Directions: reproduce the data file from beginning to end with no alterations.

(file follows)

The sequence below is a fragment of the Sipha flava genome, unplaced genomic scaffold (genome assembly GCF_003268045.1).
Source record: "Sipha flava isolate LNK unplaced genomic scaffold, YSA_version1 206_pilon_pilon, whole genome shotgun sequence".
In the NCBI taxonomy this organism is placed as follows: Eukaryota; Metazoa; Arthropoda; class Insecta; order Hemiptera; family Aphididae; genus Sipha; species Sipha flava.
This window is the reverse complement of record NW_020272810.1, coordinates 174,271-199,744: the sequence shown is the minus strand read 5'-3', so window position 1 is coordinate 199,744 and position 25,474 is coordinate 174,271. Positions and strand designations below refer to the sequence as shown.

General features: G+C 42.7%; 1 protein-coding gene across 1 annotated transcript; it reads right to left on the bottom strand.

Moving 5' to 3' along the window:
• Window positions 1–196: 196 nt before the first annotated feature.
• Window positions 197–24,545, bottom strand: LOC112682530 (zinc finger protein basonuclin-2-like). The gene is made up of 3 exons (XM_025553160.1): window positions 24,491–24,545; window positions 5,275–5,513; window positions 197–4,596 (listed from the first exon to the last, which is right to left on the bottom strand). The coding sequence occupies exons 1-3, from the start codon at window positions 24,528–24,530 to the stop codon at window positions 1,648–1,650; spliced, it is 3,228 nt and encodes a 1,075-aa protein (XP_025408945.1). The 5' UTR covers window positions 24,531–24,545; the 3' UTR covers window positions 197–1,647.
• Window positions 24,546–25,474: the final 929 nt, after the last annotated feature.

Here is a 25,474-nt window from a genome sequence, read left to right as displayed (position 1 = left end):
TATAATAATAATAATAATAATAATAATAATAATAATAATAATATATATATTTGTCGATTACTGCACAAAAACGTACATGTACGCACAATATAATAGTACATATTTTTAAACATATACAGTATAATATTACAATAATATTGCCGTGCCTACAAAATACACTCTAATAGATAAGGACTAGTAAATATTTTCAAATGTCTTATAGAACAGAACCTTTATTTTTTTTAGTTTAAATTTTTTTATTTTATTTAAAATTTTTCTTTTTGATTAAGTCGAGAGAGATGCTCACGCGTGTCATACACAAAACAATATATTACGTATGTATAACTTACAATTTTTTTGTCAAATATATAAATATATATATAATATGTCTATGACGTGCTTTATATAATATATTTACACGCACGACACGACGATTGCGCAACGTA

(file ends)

The sequence below is a fragment of the Sipha flava genome, unplaced genomic scaffold (genome assembly GCF_003268045.1).
Source record: "Sipha flava isolate LNK unplaced genomic scaffold, YSA_version1 206_pilon_pilon, whole genome shotgun sequence".
In the NCBI taxonomy this organism is placed as follows: Eukaryota; Metazoa; Arthropoda; class Insecta; order Hemiptera; family Aphididae; genus Sipha; species Sipha flava.
This window is the reverse complement of record NW_020272810.1, coordinates 174,271-199,744: the sequence shown is the minus strand read 5'-3', so window position 1 is coordinate 199,744 and position 25,474 is coordinate 174,271. Positions and strand designations below refer to the sequence as shown.

General features: G+C 42.7%; 1 protein-coding gene across 1 annotated transcript; it reads right to left on the bottom strand.

Moving 5' to 3' along the window:
• Window positions 1–196: 196 nt before the first annotated feature.
• Window positions 197–24,545, bottom strand: LOC112682530 (zinc finger protein basonuclin-2-like). The gene is made up of 3 exons (XM_025553160.1): window positions 24,491–24,545; window positions 5,275–5,513; window positions 197–4,596 (listed from the first exon to the last, which is right to left on the bottom strand). The coding sequence occupies exons 1-3, from the start codon at window positions 24,528–24,530 to the stop codon at window positions 1,648–1,650; spliced, it is 3,228 nt and encodes a 1,075-aa protein (XP_025408945.1). The 5' UTR covers window positions 24,531–24,545; the 3' UTR covers window positions 197–1,647.
• Window positions 24,546–25,474: the final 929 nt, after the last annotated feature.

Here is a 25,474-nt window from a genome sequence, read left to right as displayed (position 1 = left end):
TATAATAATAATAATAATAATAATAATAATAATAATAATAATATATATATTTGTCGATTACTGCACAAAAACGTACATGTACGCACAATATAATAGTACATATTTTTAAACATATACAGTATAATATTACAATAATATTGCCGTGCCTACAAAATACACTCTAATAGATAAGGACTAGTAAATATTTTCAAATGTCTTATAGAACAGAACCTTTATTTTTTTTAGTTTAAATTTTTTTATTTTATTTAAAATTTTTCTTTTTGATTAAGTCGAGAGAGATGCTCACGCGTGTCATACACAAAACAATATATTACGTATGTATAACTTACAATTTTTTTGTCAAATATATAAATATATATATAATATGTCTATGACGTGCTTTATATAATATATTTACACGCACGACACGACGATTGCGCAACGTA